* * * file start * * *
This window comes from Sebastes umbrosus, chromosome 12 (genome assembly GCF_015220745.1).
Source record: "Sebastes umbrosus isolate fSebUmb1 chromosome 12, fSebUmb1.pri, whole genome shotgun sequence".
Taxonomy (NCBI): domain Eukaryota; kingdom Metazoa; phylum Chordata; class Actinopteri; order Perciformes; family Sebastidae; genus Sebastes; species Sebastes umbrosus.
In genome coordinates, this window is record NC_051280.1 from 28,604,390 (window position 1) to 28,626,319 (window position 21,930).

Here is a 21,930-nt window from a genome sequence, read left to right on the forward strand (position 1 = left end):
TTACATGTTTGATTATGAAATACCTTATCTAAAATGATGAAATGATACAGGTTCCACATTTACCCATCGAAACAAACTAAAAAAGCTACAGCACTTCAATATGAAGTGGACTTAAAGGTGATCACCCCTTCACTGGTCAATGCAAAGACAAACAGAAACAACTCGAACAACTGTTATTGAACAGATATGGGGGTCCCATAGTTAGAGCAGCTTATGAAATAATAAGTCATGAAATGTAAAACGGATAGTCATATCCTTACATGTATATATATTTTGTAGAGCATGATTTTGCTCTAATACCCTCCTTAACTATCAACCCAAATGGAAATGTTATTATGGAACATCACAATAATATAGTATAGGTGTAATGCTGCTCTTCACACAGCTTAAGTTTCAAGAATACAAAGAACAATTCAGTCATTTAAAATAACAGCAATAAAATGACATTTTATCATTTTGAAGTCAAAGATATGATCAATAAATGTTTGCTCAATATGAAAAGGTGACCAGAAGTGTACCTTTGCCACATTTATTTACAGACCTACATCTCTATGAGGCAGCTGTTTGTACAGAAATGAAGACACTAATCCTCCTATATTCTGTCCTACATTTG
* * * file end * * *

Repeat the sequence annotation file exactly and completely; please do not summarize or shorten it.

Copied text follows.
This window comes from Sebastes umbrosus, chromosome 12 (genome assembly GCF_015220745.1).
Source record: "Sebastes umbrosus isolate fSebUmb1 chromosome 12, fSebUmb1.pri, whole genome shotgun sequence".
Taxonomy (NCBI): domain Eukaryota; kingdom Metazoa; phylum Chordata; class Actinopteri; order Perciformes; family Sebastidae; genus Sebastes; species Sebastes umbrosus.
In genome coordinates, this window is record NC_051280.1 from 28,604,390 (window position 1) to 28,626,319 (window position 21,930).

Here is a 21,930-nt window from a genome sequence, read left to right on the forward strand (position 1 = left end):
TTACATGTTTGATTATGAAATACCTTATCTAAAATGATGAAATGATACAGGTTCCACATTTACCCATCGAAACAAACTAAAAAAGCTACAGCACTTCAATATGAAGTGGACTTAAAGGTGATCACCCCTTCACTGGTCAATGCAAAGACAAACAGAAACAACTCGAACAACTGTTATTGAACAGATATGGGGGTCCCATAGTTAGAGCAGCTTATGAAATAATAAGTCATGAAATGTAAAACGGATAGTCATATCCTTACATGTATATATATTTTGTAGAGCATGATTTTGCTCTAATACCCTCCTTAACTATCAACCCAAATGGAAATGTTATTATGGAACATCACAATAATATAGTATAGGTGTAATGCTGCTCTTCACACAGCTTAAGTTTCAAGAATACAAAGAACAATTCAGTCATTTAAAATAACAGCAATAAAATGACATTTTATCATTTTGAAGTCAAAGATATGATCAATAAATGTTTGCTCAATATGAAAAGGTGACCAGAAGTGTACCTTTGCCACATTTATTTACAGACCTACATCTCTATGAGGCAGCTGTTTGTACAGAAATGAAGACACTAATCCTCCTATATTCTGTCCTACATTTG